Countries also favour different products. The British eat eight times as many potato crisps as the Italians, while the latter spend much more than the British on shoes. And even when we do buy the same products it can be for different reasons. In Paris it is regarded as a semi-luxury to buy sliced white loaves at Marks & Spencer. In Britain BMW and Audi cars have a more upmarket image than in their home country of Germany.
These differences lead some to downplay the notion of the European consumer. Karin Dixon of the Henley Centre, the research and forecasting company, says: 'Our annual pan-European study of consumer behaviour has found no strong evidence of an emerging European consumer. There are some similarities in consumer attitudes, but generally local tastes differ and advertisers have to be sensitive to this. For example, in Holland consumers are much more interested in environmental factors. The Italians are generally more prepared to buy the best, irrespective of price, and the Germans are more interested in value for money.'
Occasionally the point of advertising is not to appeal to people but to rouse them. And here, too, national differences arise. The deliberately provocative advertising by Benetton, the Italian clothing company, has consistently won awards in Holland but elsewhere, as intended, has generated enormous controversy and publicity. Marysia Woroniecka, the company's UK press officer, says that the British are shocked particularly easily. While other companies seek the common preferences of European consumers, Benetton seeks the common taboos to break.
Many advertisers are keen to stress the importance of the product area. Winston Fletcher, chairman of Bozell Europe, says: 'In some markets, such as computers and airlines, consumers are more or less the same kind of people around Europe, and you need to communicate the same message everywhere. In markets such as cosmetics and confectionery at least the motivation to buy is similar. But there are other areas, such as alcohol, where habits are utterly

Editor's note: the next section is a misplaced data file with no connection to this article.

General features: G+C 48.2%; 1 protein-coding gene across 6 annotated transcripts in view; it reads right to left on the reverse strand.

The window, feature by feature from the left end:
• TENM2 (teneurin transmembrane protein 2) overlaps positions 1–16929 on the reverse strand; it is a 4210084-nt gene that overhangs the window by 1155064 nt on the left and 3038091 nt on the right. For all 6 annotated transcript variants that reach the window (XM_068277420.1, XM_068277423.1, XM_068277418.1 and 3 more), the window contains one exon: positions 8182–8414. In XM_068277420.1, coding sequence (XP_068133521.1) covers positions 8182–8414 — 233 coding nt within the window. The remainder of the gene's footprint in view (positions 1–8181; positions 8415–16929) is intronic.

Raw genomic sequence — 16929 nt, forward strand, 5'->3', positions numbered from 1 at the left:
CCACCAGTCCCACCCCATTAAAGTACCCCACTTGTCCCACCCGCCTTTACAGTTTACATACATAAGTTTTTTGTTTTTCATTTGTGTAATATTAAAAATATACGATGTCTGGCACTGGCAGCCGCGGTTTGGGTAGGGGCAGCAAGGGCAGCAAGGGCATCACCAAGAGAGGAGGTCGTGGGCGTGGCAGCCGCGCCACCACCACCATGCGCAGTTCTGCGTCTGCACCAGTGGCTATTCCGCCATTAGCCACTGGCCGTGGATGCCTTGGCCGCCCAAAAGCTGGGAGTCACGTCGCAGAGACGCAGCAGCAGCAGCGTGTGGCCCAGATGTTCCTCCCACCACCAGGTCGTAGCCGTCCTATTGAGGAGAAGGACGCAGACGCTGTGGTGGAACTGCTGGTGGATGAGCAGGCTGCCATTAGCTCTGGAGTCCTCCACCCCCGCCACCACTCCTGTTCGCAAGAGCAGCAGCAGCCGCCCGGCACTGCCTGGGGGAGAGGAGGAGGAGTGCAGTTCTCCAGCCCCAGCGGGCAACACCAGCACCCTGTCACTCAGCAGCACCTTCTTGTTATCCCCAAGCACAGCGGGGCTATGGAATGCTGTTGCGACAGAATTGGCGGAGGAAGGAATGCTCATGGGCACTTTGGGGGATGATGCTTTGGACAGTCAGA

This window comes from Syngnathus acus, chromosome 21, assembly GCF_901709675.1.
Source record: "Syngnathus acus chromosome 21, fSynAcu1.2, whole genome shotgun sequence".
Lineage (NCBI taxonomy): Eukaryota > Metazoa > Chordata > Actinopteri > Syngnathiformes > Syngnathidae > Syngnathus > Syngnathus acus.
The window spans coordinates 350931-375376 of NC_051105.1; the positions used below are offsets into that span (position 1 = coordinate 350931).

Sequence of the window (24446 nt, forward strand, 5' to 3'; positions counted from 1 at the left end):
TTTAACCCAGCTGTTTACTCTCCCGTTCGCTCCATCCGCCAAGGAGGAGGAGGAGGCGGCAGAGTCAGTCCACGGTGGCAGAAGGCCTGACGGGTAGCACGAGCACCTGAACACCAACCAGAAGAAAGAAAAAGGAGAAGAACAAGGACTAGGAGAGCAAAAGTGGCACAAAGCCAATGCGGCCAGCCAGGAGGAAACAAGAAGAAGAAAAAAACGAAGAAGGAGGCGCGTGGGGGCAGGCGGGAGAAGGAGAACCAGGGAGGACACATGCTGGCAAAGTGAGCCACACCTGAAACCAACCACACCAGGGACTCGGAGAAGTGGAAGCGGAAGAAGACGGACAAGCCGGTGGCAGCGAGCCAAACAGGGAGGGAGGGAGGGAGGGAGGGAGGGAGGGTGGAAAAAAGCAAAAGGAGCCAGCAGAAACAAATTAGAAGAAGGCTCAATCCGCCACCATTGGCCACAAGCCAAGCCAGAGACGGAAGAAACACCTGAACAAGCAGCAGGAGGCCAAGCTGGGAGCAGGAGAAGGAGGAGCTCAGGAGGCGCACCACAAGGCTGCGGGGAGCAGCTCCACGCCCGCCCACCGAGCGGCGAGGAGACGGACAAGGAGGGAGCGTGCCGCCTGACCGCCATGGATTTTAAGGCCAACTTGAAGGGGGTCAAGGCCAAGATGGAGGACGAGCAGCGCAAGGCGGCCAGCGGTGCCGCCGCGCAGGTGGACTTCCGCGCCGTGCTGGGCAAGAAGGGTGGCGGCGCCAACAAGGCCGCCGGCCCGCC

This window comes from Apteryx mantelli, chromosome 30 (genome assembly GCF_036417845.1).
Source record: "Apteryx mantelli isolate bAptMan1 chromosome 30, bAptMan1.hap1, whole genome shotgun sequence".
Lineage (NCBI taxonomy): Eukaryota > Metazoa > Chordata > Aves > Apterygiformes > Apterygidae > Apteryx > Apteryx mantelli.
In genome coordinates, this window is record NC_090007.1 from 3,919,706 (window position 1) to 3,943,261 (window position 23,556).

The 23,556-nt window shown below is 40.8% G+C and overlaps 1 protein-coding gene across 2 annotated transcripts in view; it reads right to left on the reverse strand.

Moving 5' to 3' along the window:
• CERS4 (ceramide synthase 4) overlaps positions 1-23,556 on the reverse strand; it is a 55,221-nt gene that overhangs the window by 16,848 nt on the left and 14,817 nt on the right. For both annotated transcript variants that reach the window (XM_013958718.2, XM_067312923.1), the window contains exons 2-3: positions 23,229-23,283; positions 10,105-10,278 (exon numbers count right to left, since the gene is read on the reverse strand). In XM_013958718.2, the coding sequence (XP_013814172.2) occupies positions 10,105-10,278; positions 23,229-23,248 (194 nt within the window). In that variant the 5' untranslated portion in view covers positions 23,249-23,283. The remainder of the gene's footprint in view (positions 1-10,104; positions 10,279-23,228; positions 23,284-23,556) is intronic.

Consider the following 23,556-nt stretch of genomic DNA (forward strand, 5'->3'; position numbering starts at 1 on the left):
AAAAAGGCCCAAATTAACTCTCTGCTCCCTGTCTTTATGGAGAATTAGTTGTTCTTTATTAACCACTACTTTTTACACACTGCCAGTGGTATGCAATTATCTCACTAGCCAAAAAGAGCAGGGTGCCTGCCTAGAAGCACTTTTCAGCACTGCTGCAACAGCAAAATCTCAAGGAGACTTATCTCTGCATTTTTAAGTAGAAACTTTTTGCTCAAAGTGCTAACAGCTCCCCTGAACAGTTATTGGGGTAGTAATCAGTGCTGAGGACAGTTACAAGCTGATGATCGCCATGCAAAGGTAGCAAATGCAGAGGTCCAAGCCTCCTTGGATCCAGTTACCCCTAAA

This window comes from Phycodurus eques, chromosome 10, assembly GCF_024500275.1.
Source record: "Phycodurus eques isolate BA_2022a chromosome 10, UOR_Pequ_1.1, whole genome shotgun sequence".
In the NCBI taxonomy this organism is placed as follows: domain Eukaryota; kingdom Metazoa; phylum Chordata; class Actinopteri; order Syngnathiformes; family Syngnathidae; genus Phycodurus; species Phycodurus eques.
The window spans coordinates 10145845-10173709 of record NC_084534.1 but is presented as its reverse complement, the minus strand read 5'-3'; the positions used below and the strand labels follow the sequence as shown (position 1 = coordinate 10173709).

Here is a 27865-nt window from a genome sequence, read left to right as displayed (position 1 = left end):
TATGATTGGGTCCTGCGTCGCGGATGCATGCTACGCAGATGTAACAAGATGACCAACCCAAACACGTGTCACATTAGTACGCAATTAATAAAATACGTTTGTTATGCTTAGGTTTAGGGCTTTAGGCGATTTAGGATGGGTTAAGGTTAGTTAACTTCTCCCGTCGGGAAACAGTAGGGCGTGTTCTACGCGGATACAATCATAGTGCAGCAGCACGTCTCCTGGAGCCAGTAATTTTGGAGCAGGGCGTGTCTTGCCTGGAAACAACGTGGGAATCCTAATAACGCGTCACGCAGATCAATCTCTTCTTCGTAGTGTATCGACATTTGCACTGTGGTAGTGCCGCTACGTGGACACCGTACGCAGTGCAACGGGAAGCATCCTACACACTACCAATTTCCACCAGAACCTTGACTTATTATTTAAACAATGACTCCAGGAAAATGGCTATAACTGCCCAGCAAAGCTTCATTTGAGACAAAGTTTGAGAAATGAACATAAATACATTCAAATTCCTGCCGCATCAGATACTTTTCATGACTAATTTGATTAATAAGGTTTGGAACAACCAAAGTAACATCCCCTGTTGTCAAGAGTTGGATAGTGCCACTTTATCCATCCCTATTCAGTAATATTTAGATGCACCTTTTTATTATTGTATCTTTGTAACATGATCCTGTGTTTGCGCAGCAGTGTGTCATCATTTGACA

This need to cope with pan-European market research and advertising has been steadily driving agencies which are not already part of multinationals into Europe-wide networks. Bernard Barnett, editorial director of Campaign magazine, says: 'Agencies are having to join European networks just to get on to shortlists for business. Very few can afford to be only domestic.'
But, with or without such structural change, agencies still face a difficult challenge. They need to satisfy their clients' desires for pan-European campaigns without producing 'lowest common denominator' advertisements - which make sense to everyone but are so bland that their impact is much reduced. Some international publications such as Time are already full of dreary examples.
Naturally, agencies believe it can be done. Advertising people are not famous for modesty, and some, such as Maurice Saatchi, of the agency Saatchi & Saatchi, like to talk about the 'Mona Lisa effect': the best art, music and writing crosses national boundaries, so why shouldn't the best advertising? Bernard Barnett comments: 'It is acknowledged in the industry that a great ad works anywhere.'